Methodological Impact:

Any academic, government, third sector or private enterprise that uses surveys has the potential to benefit from this research. Linked Twitter data is a highly cost-effective way of efficiently and programmatically gathering observational behavioural data that can be used to augment survey datasets, allowing us to derive new variables of interest and to compare what a user reports against what they did. Such verification of survey responses is largely absent, leaving social researcher unable to verify the reliability of their survey instruments. Twitter data may also be useful for improving non-response adjustments. With the protocols arising from this project, anyone will be able to follow our secure and ethical precedents regarding informed consent, collection, linkage and archiving, allowing them to address new research questions at no additional cost. Twitter data is free, and the time and knowledge needed to collect it significantly reduced through the provision of the ESRC COSMOS Platform, which is available on request to government, public and third sector agencies.

In addition to researchers, archiving staff at data archives across the globe will benefit from the output regarding archiving and sharing linked data safely. Archiving specialists are currently carry the burden of having to curate this complex data for further use in the absence of any guidance and community norms. Our proposal plugs this gap. Best practice will be established in collaboration with the UKDA and GESIS to be disseminated through the Consortium of European Social Science Data Archives and our steering group member from the US, ensuring the benefit is realised globally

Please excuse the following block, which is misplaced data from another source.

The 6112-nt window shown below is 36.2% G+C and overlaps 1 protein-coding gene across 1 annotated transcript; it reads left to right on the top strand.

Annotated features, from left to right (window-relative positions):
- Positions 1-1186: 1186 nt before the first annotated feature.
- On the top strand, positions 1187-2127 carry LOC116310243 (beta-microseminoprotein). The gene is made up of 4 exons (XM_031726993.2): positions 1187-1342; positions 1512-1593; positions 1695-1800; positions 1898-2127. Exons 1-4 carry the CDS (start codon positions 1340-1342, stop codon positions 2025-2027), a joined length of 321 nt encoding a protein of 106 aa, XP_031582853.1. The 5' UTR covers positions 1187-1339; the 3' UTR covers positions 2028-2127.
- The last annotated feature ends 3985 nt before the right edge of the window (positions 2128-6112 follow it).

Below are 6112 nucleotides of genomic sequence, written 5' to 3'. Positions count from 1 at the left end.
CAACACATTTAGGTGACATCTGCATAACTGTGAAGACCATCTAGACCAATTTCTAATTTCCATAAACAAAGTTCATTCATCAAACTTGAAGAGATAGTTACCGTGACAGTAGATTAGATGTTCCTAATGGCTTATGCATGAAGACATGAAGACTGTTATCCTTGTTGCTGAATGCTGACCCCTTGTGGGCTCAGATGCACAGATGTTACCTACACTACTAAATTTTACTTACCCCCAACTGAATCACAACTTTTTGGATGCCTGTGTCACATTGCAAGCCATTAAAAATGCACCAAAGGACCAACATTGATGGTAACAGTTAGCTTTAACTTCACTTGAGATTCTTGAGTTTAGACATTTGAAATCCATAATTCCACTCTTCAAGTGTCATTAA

Substantive Impact:

WP4 will investigate the relationship between direct reported attitudes and behaviours and observed indirect online attitudes and behaviour towards minority ethnic groups. These findings will be relevant to social researchers and psychologists interested in developing new measures of prejudice and understanding the interaction between reported attitudes and behaviours online. They will also be of use to government departments and local authorities with a remit for assessing levels of community cohesion in different parts of the UK. There has been renewed focus from the government on racial inequality as reported levels of hate crime have increased and the relationship between these and wider social phenomena, such as the UK's decision to leave the European Union, or the rising profile of Islamic extremism, recognised by the creation of the Racial Disparity Unit at the Cabinet Office. The focus of the study on behaviour on Twitter broadens the relevance further to those interested in the online social sphere, and debates about the role of social media, and the responsibilities of platform providers to moderate their environments to protect people from online hate crimes and to dampen potential effects of the online 'echo chamber' effects for users with extreme views. To facilitate dissemination to these groups, a report will be written for both an academic and policy audience, to be launched at an event with representatives invited from the Home Office, Welsh Government, Office for National Statistics, the Met, MoJ, DCMS, EHRC, Government Equalities Office, Racial Disparity Unit, Stop Hate, Victim Support, Tell Mama, Runnymede, Hope not Hate, Community Security Trust social media platform owners, and the national Local Government Association.

The new linked dataset will also be publicly archived and accessible to researchers (both academic and non-academic) concerned with the area of attitudes and behaviours towards ethnic minorities, and methodologists interested in exploring the relationship between the reported and the observed.

Publications